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Latinos in the House? Obama’s changing cabinet

As soon as the poll results began trickling in on November 6th, it became increasingly apparent that President Obama was winning a significantly larger percentage of Latino voters than in the 2008 presidential election.  By the following day, it was crystal clear; President Obama had won 71% of the Latino vote and approximately two-thirds of Latinos in swing states had voted for him.[1]  Of course it didn’t hurt that the Republican Party had supported laws and policies that were arguably the most aggressive anti-immigrant measures in recent years and had displayed remarkable cultural incompetence.  Examples include the infamous Arizona immigration law SB-1070, as well as the Republican Party’s rejection of the DREAM Act.

While there are numerous explanations for why most Latinos chose to vote for President Obama in this election, it is clear Obama owes his re-election in large part to their support.  It is incumbent on Obama and his team to ensure they listen to and begin to respond to the needs of Latino communities.  One of the most important ways for Obama and the Democratic Party to do this is to ensure Latinos are represented at the highest levels of government and are included as part of his cabinet.  With the departure of Hilda Solis as the Secretary of Labor, the first Latina in a top cabinet post, Obama’s cabinet has only one Latino (Ken Salazar, the Interior Secretary).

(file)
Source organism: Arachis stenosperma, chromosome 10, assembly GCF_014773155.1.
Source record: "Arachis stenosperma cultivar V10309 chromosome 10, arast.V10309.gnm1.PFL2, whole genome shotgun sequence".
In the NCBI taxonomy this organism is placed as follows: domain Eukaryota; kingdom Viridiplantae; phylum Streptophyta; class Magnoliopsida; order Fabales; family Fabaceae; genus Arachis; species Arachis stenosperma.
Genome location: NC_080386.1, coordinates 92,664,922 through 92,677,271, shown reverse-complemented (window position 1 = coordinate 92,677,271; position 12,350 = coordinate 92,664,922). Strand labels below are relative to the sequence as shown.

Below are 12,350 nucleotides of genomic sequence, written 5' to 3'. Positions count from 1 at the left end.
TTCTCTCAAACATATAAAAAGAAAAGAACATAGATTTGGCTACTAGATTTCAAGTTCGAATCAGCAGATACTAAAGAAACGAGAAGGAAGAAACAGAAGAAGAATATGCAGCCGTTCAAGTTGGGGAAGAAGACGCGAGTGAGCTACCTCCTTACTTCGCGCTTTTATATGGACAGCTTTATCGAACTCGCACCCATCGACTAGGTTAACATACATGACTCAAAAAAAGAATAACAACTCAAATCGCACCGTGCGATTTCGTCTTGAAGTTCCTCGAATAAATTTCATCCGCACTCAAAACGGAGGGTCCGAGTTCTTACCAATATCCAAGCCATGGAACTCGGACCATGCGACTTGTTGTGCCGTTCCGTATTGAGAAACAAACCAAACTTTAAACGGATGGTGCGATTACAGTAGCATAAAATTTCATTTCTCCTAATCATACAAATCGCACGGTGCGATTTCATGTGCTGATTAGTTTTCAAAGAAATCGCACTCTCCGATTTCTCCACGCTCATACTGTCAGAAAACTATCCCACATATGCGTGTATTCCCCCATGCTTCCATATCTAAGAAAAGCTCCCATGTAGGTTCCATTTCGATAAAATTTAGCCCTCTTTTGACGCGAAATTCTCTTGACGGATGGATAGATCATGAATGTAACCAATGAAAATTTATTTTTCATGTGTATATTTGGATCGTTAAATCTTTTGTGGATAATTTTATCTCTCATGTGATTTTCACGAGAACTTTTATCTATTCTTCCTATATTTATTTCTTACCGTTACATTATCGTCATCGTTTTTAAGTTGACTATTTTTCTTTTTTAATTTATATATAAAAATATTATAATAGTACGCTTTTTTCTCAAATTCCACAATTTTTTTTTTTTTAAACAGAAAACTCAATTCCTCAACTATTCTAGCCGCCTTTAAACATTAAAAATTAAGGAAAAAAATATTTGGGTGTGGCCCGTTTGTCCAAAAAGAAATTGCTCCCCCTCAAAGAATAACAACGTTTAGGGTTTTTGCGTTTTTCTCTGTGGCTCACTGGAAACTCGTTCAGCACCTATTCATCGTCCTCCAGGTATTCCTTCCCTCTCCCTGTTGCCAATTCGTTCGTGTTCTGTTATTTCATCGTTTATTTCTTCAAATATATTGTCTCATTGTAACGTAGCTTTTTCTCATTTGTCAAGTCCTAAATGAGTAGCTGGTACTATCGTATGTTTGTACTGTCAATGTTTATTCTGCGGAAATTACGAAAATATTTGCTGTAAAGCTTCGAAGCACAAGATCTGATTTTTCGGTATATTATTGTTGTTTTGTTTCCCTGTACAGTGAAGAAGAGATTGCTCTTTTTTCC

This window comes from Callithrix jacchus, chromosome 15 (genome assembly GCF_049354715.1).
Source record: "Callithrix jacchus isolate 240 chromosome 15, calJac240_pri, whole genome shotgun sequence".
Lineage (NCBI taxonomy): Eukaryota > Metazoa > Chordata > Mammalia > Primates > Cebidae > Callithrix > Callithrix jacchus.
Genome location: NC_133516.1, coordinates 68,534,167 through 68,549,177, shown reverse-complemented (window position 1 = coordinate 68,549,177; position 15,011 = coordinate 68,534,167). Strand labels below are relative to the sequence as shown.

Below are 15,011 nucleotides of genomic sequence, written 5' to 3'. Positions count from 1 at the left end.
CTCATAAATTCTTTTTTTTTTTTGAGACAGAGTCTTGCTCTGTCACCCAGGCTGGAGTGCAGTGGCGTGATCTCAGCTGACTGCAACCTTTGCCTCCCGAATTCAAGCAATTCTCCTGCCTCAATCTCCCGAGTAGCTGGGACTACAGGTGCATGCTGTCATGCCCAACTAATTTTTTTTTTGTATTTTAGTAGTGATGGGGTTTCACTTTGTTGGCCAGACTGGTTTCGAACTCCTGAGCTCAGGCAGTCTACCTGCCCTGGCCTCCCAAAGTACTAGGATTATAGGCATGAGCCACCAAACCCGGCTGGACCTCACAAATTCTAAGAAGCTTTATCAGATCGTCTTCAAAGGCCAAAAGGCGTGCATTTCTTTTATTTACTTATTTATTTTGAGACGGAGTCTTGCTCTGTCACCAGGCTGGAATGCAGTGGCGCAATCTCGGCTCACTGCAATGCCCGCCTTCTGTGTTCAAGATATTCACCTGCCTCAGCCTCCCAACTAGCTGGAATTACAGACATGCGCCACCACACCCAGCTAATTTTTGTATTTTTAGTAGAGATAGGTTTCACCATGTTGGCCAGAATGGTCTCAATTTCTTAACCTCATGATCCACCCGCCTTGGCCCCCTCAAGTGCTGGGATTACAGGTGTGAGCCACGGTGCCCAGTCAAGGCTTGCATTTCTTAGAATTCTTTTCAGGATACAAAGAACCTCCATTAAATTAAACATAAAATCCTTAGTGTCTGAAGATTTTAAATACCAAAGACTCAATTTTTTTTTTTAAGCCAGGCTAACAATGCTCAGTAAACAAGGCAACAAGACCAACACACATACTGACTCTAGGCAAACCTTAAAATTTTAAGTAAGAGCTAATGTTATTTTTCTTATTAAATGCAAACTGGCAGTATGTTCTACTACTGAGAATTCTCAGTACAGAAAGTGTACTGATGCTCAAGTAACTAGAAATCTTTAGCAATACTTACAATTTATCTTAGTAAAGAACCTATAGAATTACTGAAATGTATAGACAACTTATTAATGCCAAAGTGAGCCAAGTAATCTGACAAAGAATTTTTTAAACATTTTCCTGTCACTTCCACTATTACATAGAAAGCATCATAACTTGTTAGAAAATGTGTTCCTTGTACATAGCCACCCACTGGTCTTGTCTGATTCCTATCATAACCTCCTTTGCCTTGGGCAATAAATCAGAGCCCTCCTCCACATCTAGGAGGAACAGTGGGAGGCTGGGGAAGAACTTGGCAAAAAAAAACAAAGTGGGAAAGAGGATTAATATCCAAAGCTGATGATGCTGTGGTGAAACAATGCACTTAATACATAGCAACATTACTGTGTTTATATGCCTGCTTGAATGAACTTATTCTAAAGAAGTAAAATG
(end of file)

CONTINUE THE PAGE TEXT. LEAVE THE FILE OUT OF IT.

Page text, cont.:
In many ways, the next two weeks will reveal the level of support President Obama will give to Latino communities in his next term.  Including Latinos as part of his cabinet is one of the clearest and most symbolic gestures Obama could make to let our communities know that he’s listening.  If Obama seeks Latinos for his cabinet, it will be clear that he understands the power of U.S. Latinos and that our government must include individuals who are representative of these communities.  It will mean that Obama is willing to go to bat for Latino communities.

If Obama fails to nominate Latinos for high-level cabinet positions, it will most likely be due to a strategic preference for “easy” candidates that will not ruffle too many Republican feathers.  It becomes much less clear in this scenario how far Obama will go to bat for Latino communities in this new term.

Obviously, Obama can support Latinos in a myriad of ways; however, putting a Latino in a top cabinet position would be a fantastic and very public show of support.  During Obama’s re-election campaign, many Latinos, including me, publicly affirmed their support of Obama by putting up posters on their yards, cars and online profiles that stated, “I’ve got his back.”  After our resounding support of his re-election, it would be great to know that he has our backs as well.

[1] See Manny Diaz, “The Latino Vote in 2012,” available at:


Being Latino Contributor, Alexandra Aquino-Fike

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Being Latino contributors consists of individuals and partner organizations. They join us in our goal of providing our audience with a communication platform designed to educate, entertain and connect all peoples across the global Latino spectrum. Together we aim to break down barriers and foster unity and empowerment through informative, thought-provoking dialogue and exchanging of ideas. Giving a unified voice to the multitude of communities that identify with the multidimensional culture that is Latino.

Disclaimer: The views and opinions expressed in this article are solely those of the author and should not be understood to be shared by Being Latino, Inc.

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